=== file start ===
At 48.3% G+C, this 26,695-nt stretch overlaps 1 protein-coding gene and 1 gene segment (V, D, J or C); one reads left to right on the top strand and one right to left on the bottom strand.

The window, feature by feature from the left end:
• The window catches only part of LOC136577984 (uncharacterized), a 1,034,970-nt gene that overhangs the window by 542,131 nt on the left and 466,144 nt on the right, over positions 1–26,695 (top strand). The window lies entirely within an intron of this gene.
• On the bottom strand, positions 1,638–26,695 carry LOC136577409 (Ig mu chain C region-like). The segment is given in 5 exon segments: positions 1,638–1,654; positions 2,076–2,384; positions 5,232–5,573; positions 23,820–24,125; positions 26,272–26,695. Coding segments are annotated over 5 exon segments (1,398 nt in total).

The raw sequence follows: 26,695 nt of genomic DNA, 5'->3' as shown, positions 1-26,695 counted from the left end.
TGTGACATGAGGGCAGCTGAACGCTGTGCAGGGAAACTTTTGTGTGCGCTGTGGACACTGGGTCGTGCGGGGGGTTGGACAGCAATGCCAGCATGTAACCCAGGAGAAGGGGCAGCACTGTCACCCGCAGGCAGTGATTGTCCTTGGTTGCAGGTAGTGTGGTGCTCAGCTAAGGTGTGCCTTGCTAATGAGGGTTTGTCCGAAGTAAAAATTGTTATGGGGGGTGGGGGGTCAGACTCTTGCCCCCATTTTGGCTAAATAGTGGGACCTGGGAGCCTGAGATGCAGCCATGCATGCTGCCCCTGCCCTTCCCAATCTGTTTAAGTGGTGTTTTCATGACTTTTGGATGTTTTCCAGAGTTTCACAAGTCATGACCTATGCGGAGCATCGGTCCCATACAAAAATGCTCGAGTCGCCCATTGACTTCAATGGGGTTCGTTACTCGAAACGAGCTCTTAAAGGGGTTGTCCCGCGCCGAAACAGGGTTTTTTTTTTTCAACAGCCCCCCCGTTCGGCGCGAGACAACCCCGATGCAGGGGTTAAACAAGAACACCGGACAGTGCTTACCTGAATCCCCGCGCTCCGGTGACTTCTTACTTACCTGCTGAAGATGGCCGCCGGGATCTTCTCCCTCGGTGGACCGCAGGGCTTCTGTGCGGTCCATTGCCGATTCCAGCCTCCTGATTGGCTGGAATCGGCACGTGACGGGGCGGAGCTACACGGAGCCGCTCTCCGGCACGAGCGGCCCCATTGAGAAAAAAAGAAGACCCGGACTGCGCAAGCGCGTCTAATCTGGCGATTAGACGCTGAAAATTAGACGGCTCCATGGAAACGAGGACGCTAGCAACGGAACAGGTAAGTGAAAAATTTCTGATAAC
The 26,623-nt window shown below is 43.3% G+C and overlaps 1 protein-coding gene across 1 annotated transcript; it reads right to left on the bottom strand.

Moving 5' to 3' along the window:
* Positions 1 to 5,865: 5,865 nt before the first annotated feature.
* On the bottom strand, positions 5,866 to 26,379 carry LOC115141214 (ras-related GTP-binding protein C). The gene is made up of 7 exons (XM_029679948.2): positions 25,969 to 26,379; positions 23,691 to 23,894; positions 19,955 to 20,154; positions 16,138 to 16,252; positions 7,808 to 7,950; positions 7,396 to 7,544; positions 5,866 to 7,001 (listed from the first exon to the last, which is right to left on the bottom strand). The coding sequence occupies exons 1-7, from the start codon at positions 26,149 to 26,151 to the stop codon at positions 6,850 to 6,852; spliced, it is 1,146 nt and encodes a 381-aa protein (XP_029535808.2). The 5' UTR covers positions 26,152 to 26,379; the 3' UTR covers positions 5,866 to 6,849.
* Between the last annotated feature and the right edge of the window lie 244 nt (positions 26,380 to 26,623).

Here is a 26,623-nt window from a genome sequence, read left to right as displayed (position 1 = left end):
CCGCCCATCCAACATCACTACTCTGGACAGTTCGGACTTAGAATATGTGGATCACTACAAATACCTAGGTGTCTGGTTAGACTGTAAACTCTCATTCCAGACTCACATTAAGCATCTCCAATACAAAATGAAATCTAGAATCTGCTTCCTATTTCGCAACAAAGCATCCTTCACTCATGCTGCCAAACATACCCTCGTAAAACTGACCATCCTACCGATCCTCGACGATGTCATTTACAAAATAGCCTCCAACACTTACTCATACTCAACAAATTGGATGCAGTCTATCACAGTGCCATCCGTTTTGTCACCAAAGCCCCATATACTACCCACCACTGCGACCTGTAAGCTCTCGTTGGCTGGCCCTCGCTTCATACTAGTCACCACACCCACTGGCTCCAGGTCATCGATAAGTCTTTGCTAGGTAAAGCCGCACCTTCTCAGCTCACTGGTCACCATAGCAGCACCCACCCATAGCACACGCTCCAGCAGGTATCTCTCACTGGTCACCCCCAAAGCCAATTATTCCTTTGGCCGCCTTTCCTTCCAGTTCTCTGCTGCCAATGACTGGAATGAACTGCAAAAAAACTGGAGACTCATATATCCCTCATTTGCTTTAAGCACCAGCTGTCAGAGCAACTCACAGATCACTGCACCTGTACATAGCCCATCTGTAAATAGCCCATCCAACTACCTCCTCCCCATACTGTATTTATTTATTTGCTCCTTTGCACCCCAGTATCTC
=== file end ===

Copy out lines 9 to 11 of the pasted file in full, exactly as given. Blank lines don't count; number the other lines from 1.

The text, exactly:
* Positions 1 to 5,865: 5,865 nt before the first annotated feature.
* On the bottom strand, positions 5,866 to 26,379 carry LOC115141214 (ras-related GTP-binding protein C). The gene is made up of 7 exons (XM_029679948.2): positions 25,969 to 26,379; positions 23,691 to 23,894; positions 19,955 to 20,154; positions 16,138 to 16,252; positions 7,808 to 7,950; positions 7,396 to 7,544; positions 5,866 to 7,001 (listed from the first exon to the last, which is right to left on the bottom strand). The coding sequence occupies exons 1-7, from the start codon at positions 26,149 to 26,151 to the stop codon at positions 6,850 to 6,852; spliced, it is 1,146 nt and encodes a 381-aa protein (XP_029535808.2). The 5' UTR covers positions 26,152 to 26,379; the 3' UTR covers positions 5,866 to 6,849.
* Between the last annotated feature and the right edge of the window lie 244 nt (positions 26,380 to 26,623).